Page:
Safe Gun Handling

Unfortunately, Chabot Gun Club’s lease was not renewed by the East Bay Regional Park District and the marksmanship range is now permanently closed. We thank all of our tens of thousands of patrons for your support for more than fifty years at this important facility. There are no plans to open up at another location at this time, although we still are open to suggestions.

I wrote a letter very similar to this response to questions from an out-of-state shooter. Maybe it will help clarify what we look for in safe handling.

Dear Ron,

Thank you for your interest in gun safety. This is pretty much what I try to teach to everyone: group or private:

Umbrella Rule, covers everything: Treat every firearm as if it is loaded, unless you have personally unloaded or checked it yourself. Some schools teach that all guns are always loaded but we all know that sometimes they aren’t. Start and stick with the truth and you won’t become calloused to real safety.

The Metallic Ladder. Each of these is vitally important. They are arranged, like precious metals, in order of how much or little it takes to dramatically affect someone’s life.

Platinum Rule: Muzzle Control. Do not point the firearm at anything you are not willing to destroy. If you do everything else wrong, but maintain proper muzzle control, embarrassment and ringing ears will hopefully be your only penalty.

Golden Rule: Trigger Control. Do not place your finger in the trigger guard until you have made the conscious decision to fire. That is different than being ready to shoot. You came to the range, hillside, hunt or whatever ready to shoot but that is not a conscious decision to fire. Up and in, down and out. The time it takes your index finger to get to the trigger from outside the trigger guard is just enough time for your brain to make you STOP and prevent a tragedy. Practice it hundreds of times until your index finger becomes your primary, affirmative safety.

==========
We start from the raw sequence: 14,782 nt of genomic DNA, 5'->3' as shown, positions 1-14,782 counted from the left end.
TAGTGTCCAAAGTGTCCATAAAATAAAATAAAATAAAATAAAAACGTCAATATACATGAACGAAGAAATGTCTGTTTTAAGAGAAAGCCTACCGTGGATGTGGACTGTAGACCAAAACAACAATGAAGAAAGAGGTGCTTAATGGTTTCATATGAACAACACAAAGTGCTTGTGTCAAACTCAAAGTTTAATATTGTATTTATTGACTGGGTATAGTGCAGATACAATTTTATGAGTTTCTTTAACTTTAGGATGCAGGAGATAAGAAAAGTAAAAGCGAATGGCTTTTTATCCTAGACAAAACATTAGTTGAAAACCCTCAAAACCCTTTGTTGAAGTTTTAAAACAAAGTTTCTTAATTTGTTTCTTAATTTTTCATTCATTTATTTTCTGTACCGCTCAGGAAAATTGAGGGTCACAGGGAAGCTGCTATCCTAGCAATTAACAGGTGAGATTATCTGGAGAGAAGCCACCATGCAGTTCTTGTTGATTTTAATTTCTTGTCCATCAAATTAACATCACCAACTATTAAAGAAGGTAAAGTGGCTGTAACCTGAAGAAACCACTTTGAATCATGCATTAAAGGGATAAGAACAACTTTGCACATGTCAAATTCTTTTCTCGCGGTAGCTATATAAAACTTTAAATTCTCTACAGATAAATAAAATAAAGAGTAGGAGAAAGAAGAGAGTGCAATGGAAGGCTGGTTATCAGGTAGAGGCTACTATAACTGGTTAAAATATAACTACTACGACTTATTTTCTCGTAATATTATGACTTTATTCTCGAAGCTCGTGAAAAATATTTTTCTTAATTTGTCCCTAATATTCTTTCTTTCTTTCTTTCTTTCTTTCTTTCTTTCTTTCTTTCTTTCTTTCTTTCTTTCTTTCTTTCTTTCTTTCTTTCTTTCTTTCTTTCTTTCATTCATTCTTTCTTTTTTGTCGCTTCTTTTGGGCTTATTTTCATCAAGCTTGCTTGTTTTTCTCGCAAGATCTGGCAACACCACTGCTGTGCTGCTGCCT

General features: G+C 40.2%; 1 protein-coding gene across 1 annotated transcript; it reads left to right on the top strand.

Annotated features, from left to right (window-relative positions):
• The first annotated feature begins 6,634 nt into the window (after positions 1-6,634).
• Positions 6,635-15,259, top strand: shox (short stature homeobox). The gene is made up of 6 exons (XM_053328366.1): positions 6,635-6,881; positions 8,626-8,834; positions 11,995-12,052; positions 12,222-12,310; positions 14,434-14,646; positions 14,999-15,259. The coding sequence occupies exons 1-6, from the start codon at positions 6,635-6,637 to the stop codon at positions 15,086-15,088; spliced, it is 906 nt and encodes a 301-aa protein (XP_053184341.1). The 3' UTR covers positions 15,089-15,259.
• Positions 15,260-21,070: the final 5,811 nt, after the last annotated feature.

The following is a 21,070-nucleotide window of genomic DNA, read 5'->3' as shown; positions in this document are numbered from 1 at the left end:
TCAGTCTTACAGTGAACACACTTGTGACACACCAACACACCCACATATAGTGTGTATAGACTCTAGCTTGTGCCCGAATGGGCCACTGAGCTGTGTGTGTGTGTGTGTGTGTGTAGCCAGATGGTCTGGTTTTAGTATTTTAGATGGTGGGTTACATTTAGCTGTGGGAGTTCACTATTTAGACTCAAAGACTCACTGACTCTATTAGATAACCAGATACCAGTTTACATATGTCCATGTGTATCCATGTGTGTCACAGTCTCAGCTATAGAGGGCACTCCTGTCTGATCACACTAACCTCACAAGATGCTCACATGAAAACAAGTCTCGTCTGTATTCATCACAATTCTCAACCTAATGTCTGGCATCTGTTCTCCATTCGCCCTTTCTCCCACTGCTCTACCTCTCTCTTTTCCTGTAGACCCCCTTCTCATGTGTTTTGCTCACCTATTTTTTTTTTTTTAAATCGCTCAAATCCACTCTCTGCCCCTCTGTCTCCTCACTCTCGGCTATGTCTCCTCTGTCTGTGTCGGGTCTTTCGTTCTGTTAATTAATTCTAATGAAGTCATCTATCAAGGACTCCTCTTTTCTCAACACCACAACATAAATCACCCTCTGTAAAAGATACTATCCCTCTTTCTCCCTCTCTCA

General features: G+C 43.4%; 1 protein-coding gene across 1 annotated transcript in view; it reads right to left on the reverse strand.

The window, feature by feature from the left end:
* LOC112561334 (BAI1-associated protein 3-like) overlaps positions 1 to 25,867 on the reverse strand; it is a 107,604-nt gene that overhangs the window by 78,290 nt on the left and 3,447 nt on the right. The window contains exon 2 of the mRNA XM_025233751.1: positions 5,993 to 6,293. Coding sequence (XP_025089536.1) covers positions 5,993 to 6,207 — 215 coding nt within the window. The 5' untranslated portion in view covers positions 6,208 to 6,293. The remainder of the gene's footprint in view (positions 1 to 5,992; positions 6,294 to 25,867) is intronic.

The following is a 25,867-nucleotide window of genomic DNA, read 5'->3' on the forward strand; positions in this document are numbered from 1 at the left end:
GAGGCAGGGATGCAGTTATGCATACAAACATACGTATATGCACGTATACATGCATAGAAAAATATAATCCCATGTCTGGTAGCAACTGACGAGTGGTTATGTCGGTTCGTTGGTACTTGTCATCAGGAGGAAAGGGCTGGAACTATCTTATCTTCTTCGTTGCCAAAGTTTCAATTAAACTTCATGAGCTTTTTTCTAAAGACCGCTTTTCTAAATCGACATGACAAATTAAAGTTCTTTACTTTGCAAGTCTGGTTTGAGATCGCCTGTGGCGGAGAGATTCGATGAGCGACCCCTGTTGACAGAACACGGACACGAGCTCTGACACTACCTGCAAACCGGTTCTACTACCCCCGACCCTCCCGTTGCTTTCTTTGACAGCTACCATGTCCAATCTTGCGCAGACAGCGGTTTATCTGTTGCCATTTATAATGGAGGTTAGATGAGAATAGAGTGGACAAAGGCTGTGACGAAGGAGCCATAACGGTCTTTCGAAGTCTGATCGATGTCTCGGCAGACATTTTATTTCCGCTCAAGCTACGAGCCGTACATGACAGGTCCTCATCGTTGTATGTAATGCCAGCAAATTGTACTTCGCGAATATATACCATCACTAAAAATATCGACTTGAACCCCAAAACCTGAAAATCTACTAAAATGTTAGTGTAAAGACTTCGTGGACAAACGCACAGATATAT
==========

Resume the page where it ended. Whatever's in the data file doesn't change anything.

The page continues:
Silver Rule: Target Awareness. Do not prepare to fire until you know your target, what lies behind your target and what lurks in front of your target. The movie blooper websites are full of scenes where the cameraman didn’t see the baseball cap, the kid or the car in the scene. When he takes his shot, the oops can be edited out or laughed at later. When you take your shot, you do the editing on the spot and if you screw up there is a good chance nobody will be laughing later.

Bronze Rule: Loading Control. Don’t load the firearm unless you intend to use it in the immediate future. In target shooting, adjust your position and your clothes. THEN load the gun. In hunting, make sure you are in a place where you really can hunt before you load the gun. For self-defense, are you really gonna use that bolt-action 30-06 deer rifle with a 6 power scope to duke it out in your living room? Only keep the gun(s) you would actually use in self-defense loaded or ready to load, and make sure NOBODY ELSE can get to them.

The SMALL method of Unloading Safely,

The next thing I teach is how to safely unload a firearm. It seems that even the least mechanically inclined among us can figure out how to load most guns. Unloading them is often the real safety hazard. I teach the following, which applies to every firearm ever made. This applies because the parts don’t have to be there, or they may have to be manipulated in a different order, but this method causes you to think through all the steps so you can make conscious decisions to bypass or re-arrange the steps as needed.